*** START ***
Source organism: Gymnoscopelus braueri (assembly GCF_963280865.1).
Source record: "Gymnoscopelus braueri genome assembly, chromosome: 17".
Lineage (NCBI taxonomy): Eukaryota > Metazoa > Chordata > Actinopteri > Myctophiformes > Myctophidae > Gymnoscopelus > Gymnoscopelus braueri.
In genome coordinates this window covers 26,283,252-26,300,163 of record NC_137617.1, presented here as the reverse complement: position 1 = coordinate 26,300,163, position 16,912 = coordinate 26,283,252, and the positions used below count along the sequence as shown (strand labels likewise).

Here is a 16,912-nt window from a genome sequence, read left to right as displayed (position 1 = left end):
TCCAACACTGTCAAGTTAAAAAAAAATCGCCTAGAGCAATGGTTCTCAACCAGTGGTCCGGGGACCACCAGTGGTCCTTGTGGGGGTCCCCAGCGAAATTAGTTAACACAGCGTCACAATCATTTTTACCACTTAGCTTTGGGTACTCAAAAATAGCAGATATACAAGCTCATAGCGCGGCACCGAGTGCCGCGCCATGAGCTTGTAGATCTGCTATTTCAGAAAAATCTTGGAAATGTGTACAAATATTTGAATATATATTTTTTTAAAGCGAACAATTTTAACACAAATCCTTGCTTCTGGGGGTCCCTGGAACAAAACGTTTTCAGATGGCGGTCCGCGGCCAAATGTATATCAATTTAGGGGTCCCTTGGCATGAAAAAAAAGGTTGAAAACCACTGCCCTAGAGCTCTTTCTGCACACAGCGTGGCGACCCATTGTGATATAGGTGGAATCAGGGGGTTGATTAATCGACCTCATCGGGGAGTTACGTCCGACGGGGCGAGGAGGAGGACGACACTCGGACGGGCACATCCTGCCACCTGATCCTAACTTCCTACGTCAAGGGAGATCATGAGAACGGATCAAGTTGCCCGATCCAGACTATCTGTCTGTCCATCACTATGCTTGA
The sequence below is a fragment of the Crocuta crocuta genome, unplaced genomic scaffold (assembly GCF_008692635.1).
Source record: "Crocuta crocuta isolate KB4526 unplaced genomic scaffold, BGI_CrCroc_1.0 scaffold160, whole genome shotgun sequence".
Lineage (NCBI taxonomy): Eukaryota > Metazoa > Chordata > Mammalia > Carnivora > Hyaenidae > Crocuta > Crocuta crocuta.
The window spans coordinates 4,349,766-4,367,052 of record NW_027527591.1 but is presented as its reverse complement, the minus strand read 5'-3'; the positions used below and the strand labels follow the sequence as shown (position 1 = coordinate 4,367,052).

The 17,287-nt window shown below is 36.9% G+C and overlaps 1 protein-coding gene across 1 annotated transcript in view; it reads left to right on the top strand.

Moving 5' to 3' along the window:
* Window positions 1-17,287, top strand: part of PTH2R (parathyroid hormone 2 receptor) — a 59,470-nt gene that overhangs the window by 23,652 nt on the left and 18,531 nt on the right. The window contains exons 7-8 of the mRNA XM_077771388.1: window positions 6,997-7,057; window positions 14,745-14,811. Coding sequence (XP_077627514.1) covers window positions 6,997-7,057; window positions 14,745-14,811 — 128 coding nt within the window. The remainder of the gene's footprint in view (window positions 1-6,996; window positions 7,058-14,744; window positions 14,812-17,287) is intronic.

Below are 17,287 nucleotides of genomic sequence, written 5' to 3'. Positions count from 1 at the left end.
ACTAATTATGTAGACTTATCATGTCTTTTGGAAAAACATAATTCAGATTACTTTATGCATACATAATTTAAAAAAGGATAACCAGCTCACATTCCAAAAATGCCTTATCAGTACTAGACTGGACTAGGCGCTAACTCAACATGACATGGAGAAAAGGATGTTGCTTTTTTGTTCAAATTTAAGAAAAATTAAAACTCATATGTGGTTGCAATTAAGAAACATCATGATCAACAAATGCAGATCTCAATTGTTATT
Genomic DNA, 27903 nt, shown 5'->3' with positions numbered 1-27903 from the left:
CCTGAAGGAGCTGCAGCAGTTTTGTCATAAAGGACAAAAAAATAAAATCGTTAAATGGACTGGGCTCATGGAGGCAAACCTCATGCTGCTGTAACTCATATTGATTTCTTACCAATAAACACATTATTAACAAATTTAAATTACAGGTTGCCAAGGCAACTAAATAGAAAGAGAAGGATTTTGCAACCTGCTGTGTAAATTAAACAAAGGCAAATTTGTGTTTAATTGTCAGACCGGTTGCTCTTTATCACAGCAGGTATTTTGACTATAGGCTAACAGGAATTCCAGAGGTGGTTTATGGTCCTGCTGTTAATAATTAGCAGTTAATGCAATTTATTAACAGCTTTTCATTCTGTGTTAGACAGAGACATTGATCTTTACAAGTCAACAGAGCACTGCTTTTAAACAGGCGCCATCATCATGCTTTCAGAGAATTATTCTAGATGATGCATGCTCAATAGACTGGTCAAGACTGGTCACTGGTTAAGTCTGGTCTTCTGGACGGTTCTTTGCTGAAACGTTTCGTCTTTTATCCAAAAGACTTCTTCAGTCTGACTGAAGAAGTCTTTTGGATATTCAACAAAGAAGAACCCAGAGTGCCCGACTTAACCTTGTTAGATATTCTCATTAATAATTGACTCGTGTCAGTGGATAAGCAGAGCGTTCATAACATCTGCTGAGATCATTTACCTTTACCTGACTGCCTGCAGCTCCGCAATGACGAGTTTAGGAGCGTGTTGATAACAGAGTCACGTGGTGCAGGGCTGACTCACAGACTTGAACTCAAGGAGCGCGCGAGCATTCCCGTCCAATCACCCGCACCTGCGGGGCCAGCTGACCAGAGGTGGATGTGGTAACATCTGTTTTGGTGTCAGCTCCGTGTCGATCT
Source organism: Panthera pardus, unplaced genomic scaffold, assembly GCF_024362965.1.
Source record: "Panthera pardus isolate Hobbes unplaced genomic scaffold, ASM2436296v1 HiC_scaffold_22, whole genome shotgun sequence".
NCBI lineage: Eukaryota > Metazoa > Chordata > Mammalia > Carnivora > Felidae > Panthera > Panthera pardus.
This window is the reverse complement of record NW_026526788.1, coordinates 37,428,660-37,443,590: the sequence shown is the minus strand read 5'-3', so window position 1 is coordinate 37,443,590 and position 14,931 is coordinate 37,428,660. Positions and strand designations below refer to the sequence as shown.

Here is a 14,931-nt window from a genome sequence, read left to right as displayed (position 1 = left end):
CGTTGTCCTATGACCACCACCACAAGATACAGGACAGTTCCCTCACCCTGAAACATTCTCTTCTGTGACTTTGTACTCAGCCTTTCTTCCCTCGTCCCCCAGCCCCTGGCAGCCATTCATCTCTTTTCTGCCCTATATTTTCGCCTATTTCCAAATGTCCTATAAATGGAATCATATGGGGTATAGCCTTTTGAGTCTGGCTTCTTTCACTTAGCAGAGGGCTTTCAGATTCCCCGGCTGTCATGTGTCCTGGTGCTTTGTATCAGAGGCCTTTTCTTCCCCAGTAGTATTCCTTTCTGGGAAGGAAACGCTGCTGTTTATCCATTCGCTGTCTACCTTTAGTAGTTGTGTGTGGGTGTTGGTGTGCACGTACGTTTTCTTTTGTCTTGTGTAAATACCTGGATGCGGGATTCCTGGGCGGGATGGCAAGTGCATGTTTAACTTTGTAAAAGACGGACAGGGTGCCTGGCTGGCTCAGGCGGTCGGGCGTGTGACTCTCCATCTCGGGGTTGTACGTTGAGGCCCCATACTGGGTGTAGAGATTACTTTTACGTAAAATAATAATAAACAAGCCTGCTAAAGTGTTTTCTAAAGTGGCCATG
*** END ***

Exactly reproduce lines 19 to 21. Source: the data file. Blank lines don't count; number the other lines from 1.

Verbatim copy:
Source record: "Panthera pardus isolate Hobbes unplaced genomic scaffold, ASM2436296v1 HiC_scaffold_22, whole genome shotgun sequence".
NCBI lineage: Eukaryota > Metazoa > Chordata > Mammalia > Carnivora > Felidae > Panthera > Panthera pardus.
This window is the reverse complement of record NW_026526788.1, coordinates 37,428,660-37,443,590: the sequence shown is the minus strand read 5'-3', so window position 1 is coordinate 37,443,590 and position 14,931 is coordinate 37,428,660. Positions and strand designations below refer to the sequence as shown.